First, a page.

Interview with Washington State’s Chief Privacy Officer
Katy Ruckle, Washington State’s Chief Privacy Officer, participated in an interview with Gloria Dittus, Chairman of Story Partners. In her role as Chief Privacy Officer, Katy Ruckle is focused on helping pass the Washington Privacy Act, comprehensive data privacy legislation in Washington State.
During the interview, Chief Privacy Officer Ruckle discussed the importance of this issue, current legislation before the Washington State Legislature, and current efforts her office is taking to protect Washington State resident’s personal information.
With the passage of the CCPA in California, Washington state lawmakers are seeking to pass comprehensive data privacy legislation this year. Why is legislation on this issue so important in Washington state?
The proposed Washington Privacy Act takes an important step forward for residents to be able to protect their privacy. The right to privacy was included as an explicit right in our state’s Constitution 130 years ago, under Article I, Section 7. I don’t know what the future of technology holds, but I’m confidant privacy will remain a fundamental value for Washington residents in another 130 years and beyond.
In your role as the state Chief Privacy Officer, you have stated that you will be working closely on helping pass the Washington Privacy Act. What policies are you advocating for in a law?
The Washington state Legislature sets specific policies in the law. My office is advocating for meaningful privacy legislation in the state. The Washington Privacy Act provides several rights not currently available to Washington residents regarding their information held by private companies. These include the right of access, correction, deletion, data portability, and opt-out provisions regarding targeted marketing, profiling, and the sale of personal data. This bill also helps provide clearer guidance to industry on expectations for how to handle consumer data. My hope is these processes will become standard practice instead of new concepts.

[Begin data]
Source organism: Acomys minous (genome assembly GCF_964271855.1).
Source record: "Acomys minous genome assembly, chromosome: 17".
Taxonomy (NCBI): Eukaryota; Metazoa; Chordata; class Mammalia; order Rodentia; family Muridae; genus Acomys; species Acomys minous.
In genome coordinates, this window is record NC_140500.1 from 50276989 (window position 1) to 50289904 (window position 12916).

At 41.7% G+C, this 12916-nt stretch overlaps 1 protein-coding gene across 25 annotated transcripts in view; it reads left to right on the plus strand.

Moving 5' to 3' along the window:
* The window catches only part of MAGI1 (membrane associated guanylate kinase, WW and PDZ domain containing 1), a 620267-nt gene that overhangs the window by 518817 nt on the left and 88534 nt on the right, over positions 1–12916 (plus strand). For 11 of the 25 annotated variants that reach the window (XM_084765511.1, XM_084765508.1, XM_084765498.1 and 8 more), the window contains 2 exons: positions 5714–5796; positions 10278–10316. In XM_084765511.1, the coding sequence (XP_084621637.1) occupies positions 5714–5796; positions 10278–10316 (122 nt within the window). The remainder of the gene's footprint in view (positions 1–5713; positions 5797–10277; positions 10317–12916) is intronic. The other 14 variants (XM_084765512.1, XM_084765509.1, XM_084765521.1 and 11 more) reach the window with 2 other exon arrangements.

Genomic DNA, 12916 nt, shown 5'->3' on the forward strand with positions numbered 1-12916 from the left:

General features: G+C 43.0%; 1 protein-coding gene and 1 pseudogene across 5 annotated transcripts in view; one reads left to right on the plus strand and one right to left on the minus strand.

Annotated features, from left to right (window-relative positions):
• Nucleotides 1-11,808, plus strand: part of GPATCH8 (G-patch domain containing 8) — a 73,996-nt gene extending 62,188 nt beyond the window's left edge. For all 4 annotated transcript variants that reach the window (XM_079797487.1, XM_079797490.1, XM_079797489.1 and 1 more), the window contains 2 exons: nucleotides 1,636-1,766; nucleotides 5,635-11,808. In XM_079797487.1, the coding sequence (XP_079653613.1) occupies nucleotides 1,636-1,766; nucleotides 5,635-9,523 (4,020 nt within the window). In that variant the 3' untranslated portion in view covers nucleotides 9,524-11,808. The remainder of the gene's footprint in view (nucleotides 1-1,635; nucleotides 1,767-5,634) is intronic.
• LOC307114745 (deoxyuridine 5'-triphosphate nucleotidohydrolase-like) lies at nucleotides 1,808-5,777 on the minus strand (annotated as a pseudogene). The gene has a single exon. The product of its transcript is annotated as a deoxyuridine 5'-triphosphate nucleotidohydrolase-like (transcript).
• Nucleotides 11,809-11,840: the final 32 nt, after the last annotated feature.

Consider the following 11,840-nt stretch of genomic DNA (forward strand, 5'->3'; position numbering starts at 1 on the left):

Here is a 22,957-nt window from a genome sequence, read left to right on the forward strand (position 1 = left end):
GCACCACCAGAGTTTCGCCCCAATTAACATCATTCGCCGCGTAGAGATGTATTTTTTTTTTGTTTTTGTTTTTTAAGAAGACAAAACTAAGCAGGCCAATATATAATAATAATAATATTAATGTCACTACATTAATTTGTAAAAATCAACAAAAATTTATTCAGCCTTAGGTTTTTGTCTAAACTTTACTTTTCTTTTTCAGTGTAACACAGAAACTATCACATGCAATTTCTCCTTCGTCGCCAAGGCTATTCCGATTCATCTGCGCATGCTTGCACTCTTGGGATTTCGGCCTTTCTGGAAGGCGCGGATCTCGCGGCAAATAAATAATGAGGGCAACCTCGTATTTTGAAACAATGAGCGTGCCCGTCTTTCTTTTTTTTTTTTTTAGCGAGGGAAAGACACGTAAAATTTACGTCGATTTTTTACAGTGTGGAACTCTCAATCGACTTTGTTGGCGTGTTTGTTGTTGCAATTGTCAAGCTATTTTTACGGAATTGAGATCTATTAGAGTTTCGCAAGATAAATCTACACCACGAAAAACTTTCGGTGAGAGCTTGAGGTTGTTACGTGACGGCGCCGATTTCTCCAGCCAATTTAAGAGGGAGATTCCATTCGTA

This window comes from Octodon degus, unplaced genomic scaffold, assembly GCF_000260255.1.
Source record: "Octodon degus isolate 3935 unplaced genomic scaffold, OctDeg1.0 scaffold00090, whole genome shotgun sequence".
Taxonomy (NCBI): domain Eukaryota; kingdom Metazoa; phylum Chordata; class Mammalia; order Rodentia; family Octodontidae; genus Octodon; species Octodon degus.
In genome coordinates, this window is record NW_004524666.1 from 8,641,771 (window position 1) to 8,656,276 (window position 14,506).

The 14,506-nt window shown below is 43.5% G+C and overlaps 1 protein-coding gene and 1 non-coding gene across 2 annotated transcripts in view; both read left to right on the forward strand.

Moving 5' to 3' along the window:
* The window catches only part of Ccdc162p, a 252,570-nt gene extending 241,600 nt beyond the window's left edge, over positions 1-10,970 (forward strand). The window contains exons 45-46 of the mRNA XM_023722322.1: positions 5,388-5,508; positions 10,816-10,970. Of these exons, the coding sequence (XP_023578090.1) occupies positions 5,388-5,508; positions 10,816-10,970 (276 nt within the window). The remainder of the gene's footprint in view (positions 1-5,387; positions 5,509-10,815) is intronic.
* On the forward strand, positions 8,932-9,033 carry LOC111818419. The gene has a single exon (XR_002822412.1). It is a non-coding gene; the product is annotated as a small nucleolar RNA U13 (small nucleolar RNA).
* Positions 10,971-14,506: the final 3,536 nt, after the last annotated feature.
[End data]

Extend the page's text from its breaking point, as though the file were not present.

A similar bill was introduced last year: Why do you think a bill will pass this year? How is the bill different than last years’ bill?
This year’s bill builds upon the important conversations that have been held over the past few years around privacy. The current version of the Washington Privacy Act had the opportunity to benefit from ongoing work with stakeholders and affected parties. Key differences include removing the regulation on government use of facial recognition technologies and changes regarding who the law applies to. Specifically, the law applies to businesses that control or process data of 100,000 or more consumers during a calendar year or businesses that derive 50 percent of gross revenue from the sale of personal data and processing or controlling personal data of 25,000 or more consumers. Government use of facial recognition technology is now addressed in a separate bill.
Can you tell us about some of the ongoing efforts that your office is taking to protect Washington state residents’ personal information?
My office works with state agencies and local governments that handle Washington resident’s personal information. We provide training and education regarding data stewardship principles for lawful, fair, and responsible use of the public’s data. Examples include data minimization and retention practices, setting stricter standards for handling sensitive data, performing due diligence when contracting with third parties, and ensuring appropriate security safeguards are in place to protect data.